Unfortunately, the world doesn’t have a constant quantity of problems, and while governments and most private businesses are focused on tackling the ongoing COVID-19 pandemic, companies like Genecis Bioindustries are working on technologies to solve another major problem: climate change.
For over a decade, sustainability advocates and entrepreneurs have been searching for a way to transform the plastics industry.
While plastics are a building block for modern industry (historically, there’s been a great future in it), they’re also a byproduct of the highly polluting petrochemical business; produce 300 million tons of waste per year (for single use plastic); and production could throw off 1.34 gigatons per year of greenhouse gas emissions over the next decade, according to the NRDC.
That’s why entrepreneurs and investors have sunk hundreds of millions of dollars over the years into companies like NatureWorks, which has raised more than $150 million since its launch in 1997.
Genecis Bioindustries uses bacteria to make compostable bioplastics from food waste. The polymer that the company makes is called PHA, and it works similarly to most plastics. For waste managers, the company can take existing waste off of their hands and plastic manufacturers get a sustainable, biodegradable resin to use. The company already has partnerships with companies like the food services company Sodexo, and has been tapped as a participant in the Innovation Challenge with Novo Nordisk.
Based in Scarborough, Canada, just outside Toronto, Genecis has been developing its technology commercially since 2017 and has filed for at least one patent in the U.S. last year.
The technology at the core of the company’s new PHA manufacturing process is a new species of bacteria that the company evolved. The bacteria converts carbon-based organic waste into organic acids, according to chief executive Luna Yu.
The two-step process is based on two groups of specialized bacteria used throughout the process: The first group digests food waste, producing short-chain carbons as volatile fatty acids, acting as the precursor feed stock for the second group, which eats these carbons and converts them into bioplastics.
Yu and her team initially collected samples by scouring municipal waste facilities to identify where organic material was decomposing really quickly (talk about turning trash into treasure).
“We really try to look at anywhere that has a high turnover rate,” said Yu. That meant going online and searching through databases to look at soil degradation rates in different areas and going to waste facilities to find new strains of bacteria.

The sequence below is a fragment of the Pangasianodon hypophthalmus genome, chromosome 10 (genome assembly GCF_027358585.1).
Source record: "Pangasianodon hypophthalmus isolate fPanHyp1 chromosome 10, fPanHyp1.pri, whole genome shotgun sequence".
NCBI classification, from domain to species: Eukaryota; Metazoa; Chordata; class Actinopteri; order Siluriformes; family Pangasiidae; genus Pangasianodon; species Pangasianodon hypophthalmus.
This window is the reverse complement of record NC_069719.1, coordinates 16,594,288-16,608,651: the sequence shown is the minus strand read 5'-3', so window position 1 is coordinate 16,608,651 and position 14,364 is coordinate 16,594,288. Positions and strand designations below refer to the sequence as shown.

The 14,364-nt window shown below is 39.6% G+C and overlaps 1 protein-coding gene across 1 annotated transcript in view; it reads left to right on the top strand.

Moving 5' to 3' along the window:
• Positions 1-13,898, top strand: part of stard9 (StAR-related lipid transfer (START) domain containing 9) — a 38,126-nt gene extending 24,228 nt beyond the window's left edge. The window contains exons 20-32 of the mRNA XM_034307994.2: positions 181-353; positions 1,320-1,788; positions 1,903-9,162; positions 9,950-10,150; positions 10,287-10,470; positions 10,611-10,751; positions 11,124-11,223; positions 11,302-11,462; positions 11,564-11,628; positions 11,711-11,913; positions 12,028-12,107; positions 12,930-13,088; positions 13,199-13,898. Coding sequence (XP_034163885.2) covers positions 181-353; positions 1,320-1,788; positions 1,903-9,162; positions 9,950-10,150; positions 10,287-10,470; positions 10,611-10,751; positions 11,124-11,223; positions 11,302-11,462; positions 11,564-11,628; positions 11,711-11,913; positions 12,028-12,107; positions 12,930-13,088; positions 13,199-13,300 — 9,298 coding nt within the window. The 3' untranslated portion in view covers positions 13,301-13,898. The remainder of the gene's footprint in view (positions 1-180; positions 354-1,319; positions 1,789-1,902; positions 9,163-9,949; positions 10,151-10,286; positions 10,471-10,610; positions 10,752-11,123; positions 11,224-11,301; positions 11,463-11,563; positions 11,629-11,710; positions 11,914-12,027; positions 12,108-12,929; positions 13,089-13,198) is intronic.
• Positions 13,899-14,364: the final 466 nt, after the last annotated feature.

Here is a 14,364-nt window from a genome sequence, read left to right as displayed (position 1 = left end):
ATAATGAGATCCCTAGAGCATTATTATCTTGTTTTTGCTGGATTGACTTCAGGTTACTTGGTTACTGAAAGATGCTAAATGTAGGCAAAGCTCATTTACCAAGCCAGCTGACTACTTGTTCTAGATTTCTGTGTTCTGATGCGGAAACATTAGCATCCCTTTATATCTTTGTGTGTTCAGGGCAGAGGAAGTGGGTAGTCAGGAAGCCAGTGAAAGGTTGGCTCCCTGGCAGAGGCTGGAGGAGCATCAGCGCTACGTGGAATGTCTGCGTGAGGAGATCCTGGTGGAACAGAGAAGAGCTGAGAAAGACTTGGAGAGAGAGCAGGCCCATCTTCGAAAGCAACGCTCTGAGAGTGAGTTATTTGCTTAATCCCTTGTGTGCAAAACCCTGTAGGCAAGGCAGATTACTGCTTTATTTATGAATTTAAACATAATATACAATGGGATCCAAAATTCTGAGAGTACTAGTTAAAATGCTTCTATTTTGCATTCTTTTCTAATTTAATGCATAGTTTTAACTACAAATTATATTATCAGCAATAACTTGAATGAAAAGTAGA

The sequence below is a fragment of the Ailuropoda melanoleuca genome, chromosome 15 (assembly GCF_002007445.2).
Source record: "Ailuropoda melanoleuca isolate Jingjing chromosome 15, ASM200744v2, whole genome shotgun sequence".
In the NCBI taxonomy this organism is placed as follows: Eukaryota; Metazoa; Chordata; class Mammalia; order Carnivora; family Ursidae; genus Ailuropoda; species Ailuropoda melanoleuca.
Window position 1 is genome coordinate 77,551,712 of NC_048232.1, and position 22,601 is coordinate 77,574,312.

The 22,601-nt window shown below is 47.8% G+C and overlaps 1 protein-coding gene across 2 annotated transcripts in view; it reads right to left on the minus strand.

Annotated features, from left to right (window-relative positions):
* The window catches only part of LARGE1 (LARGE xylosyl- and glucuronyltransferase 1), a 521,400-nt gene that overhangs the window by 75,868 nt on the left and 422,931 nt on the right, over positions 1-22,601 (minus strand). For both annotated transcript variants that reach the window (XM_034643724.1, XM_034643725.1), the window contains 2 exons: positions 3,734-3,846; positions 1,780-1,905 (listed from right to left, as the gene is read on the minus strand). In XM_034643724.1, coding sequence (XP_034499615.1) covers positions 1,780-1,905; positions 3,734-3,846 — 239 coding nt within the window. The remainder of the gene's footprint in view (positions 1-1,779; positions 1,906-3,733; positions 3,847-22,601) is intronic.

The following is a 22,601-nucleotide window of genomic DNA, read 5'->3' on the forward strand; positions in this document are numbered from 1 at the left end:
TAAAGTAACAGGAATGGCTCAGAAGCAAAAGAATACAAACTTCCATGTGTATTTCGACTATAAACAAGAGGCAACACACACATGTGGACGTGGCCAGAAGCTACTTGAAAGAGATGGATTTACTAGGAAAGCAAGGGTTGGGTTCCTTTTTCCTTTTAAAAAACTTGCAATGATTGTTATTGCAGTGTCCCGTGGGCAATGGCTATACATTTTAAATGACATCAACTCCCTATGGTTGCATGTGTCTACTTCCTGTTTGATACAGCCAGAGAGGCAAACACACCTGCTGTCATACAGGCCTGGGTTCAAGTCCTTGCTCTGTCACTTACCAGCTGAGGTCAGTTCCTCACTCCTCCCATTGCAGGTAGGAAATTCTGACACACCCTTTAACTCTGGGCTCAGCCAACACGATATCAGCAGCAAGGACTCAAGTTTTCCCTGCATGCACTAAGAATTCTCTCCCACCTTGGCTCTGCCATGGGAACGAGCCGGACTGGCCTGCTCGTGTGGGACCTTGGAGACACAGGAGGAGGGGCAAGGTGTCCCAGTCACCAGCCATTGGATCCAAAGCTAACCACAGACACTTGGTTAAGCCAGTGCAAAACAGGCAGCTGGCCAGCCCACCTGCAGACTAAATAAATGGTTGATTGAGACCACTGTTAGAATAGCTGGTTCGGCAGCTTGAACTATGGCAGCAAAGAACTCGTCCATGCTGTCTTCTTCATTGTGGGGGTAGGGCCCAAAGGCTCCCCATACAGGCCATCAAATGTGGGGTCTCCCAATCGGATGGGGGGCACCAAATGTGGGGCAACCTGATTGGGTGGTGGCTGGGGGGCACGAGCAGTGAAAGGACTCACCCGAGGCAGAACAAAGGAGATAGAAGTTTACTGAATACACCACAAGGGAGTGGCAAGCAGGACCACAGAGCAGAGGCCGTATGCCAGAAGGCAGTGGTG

Genecis already has a 4,000-square-foot pilot facility where it’s manufacturing roughly one kilogram of PHA per week, and has partnered with the National Research Council of Canada to build out the next scale of its manufacturing plant. That plant, funded with a $1.6 million grant from the Canadian government, will produce between 50 and 70 kilograms of PHA on a weekly basis and process more than two tons of organic waste, Yu said.
By contrast, large scale commercial plastic facilities make between 50 to 100 tons of similar material per day. Yu says that her company can reach those production numbers in a commercial facility.
Not only can they make the compostable plastic, reducing the plastic waste in the environment, but by using food waste as a feed stock Yu said her company can reduce greenhouse gas emissions by 80%.
And its target price point for PHA is roughly 30-40% less than what’s currently available on the market.
For investors who remember the clean technology revolution of the mid-to-late 2000s, this may all sound very familiar, but Yu said there’s a difference between what happened (and failed to happen) over a decade ago.
“Back in the 2000s most companies were using sugars as a feed stock and they were encountering bottlenecks to increase the yield,” she said. The companies also didn’t have access to computational biology and the necessary tools to make true engineering of the microbes work, Yu said.
“A lot of these bottlenecks came because companies were solely focused on engineering bacteria to increase yield,” Yu said. New tools enabling programmable biology mean bacteria can do more to reduce the cost — eliminating more of the mechanical processing steps and letting the biological processes do more of the work, she said.
Yu concedes that the company’s compostable plastics won’t be cost-competitive with commodity petroleum plastics, especially as the price of oil drops to unprecedented lows, but believes there’s still a market in premium foods, 3D filaments and the medical industry.
“The biggest opportunity we saw is the organic acids we could get from food waste that we could turn into specialty chemicals much more effectively and cheaper than using corn or sugarcane,” Yu said. “At the end of the day, our vision is to create sustainable materials using sustainable feed stock.”